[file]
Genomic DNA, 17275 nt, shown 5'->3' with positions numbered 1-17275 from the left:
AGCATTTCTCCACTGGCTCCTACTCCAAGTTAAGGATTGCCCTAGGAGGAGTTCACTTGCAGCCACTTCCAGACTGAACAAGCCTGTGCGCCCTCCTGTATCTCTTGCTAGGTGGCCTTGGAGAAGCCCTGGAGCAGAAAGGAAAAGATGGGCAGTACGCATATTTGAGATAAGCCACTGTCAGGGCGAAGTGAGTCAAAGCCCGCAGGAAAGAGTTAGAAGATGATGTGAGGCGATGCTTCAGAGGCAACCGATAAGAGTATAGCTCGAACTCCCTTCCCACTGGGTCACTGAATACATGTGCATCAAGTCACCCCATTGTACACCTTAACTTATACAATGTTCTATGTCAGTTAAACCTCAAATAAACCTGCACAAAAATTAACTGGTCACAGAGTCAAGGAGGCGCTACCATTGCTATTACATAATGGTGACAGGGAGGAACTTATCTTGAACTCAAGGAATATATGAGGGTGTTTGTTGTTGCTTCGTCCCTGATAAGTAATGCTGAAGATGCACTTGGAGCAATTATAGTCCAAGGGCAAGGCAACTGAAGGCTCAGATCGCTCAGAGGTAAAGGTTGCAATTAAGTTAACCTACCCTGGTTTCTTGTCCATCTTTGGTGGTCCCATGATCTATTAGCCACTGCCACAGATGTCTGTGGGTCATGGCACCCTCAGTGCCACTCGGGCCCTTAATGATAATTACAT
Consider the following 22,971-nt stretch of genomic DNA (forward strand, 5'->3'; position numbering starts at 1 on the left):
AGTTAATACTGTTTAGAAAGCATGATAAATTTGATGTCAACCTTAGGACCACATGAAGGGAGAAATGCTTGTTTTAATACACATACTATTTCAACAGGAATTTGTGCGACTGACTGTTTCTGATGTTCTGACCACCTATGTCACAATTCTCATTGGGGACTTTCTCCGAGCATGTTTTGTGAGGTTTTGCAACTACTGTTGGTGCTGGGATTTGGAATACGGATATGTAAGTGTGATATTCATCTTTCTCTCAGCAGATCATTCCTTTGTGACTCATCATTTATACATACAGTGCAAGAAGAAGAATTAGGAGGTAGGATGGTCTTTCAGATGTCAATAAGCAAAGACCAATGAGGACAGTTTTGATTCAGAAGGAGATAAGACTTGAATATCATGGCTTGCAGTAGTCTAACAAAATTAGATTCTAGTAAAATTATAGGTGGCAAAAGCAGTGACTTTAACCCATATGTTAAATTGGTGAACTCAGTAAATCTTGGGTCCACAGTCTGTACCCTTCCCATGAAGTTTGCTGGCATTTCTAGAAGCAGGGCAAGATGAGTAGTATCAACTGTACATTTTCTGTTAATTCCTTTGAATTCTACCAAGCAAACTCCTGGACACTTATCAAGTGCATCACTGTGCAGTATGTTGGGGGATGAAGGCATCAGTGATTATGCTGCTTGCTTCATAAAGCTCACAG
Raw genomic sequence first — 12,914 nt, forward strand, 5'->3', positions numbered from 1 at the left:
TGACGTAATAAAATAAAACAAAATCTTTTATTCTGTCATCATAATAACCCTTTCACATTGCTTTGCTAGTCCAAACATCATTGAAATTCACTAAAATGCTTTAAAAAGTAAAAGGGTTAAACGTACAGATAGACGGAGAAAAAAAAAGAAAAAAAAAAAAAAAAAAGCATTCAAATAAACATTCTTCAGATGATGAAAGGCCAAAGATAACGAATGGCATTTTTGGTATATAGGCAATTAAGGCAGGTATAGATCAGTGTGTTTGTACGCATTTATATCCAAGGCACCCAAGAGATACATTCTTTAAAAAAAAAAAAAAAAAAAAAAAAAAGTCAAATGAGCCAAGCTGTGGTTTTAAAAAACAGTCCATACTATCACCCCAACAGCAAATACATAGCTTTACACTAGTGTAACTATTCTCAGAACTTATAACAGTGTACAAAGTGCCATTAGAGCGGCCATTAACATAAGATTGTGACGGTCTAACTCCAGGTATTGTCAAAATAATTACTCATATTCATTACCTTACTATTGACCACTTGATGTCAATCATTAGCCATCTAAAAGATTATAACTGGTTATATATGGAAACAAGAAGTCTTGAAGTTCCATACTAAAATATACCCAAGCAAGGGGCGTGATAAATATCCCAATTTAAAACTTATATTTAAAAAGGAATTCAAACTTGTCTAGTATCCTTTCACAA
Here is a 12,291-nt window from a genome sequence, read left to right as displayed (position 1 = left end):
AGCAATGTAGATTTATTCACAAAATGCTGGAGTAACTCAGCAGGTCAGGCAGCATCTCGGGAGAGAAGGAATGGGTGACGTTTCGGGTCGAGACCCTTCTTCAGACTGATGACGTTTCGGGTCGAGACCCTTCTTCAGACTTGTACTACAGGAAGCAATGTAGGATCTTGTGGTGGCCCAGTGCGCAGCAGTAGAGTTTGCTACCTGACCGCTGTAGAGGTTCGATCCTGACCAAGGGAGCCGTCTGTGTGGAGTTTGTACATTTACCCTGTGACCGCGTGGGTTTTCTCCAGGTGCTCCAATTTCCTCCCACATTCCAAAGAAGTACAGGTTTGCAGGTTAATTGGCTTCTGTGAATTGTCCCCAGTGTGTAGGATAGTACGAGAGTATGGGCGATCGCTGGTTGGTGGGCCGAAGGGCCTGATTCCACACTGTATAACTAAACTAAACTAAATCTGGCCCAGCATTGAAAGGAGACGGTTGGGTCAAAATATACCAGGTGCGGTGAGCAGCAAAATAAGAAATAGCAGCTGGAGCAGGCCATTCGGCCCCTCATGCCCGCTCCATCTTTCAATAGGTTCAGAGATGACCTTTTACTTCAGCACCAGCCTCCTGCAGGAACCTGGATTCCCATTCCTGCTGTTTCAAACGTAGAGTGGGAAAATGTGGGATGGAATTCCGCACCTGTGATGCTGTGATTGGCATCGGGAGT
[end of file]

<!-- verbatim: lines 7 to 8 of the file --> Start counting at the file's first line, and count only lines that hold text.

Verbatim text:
Here is a 12,291-nt window from a genome sequence, read left to right as displayed (position 1 = left end):
AGCAATGTAGATTTATTCACAAAATGCTGGAGTAACTCAGCAGGTCAGGCAGCATCTCGGGAGAGAAGGAATGGGTGACGTTTCGGGTCGAGACCCTTCTTCAGACTGATGACGTTTCGGGTCGAGACCCTTCTTCAGACTTGTACTACAGGAAGCAATGTAGGATCTTGTGGTGGCCCAGTGCGCAGCAGTAGAGTTTGCTACCTGACCGCTGTAGAGGTTCGATCCTGACCAAGGGAGCCGTCTGTGTGGAGTTTGTACATTTACCCTGTGACCGCGTGGGTTTTCTCCAGGTGCTCCAATTTCCTCCCACATTCCAAAGAAGTACAGGTTTGCAGGTTAATTGGCTTCTGTGAATTGTCCCCAGTGTGTAGGATAGTACGAGAGTATGGGCGATCGCTGGTTGGTGGGCCGAAGGGCCTGATTCCACACTGTATAACTAAACTAAACTAAATCTGGCCCAGCATTGAAAGGAGACGGTTGGGTCAAAATATACCAGGTGCGGTGAGCAGCAAAATAAGAAATAGCAGCTGGAGCAGGCCATTCGGCCCCTCATGCCCGCTCCATCTTTCAATAGGTTCAGAGATGACCTTTTACTTCAGCACCAGCCTCCTGCAGGAACCTGGATTCCCATTCCTGCTGTTTCAAACGTAGAGTGGGAAAATGTGGGATGGAATTCCGCACCTGTGATGCTGTGATTGGCATCGGGAGT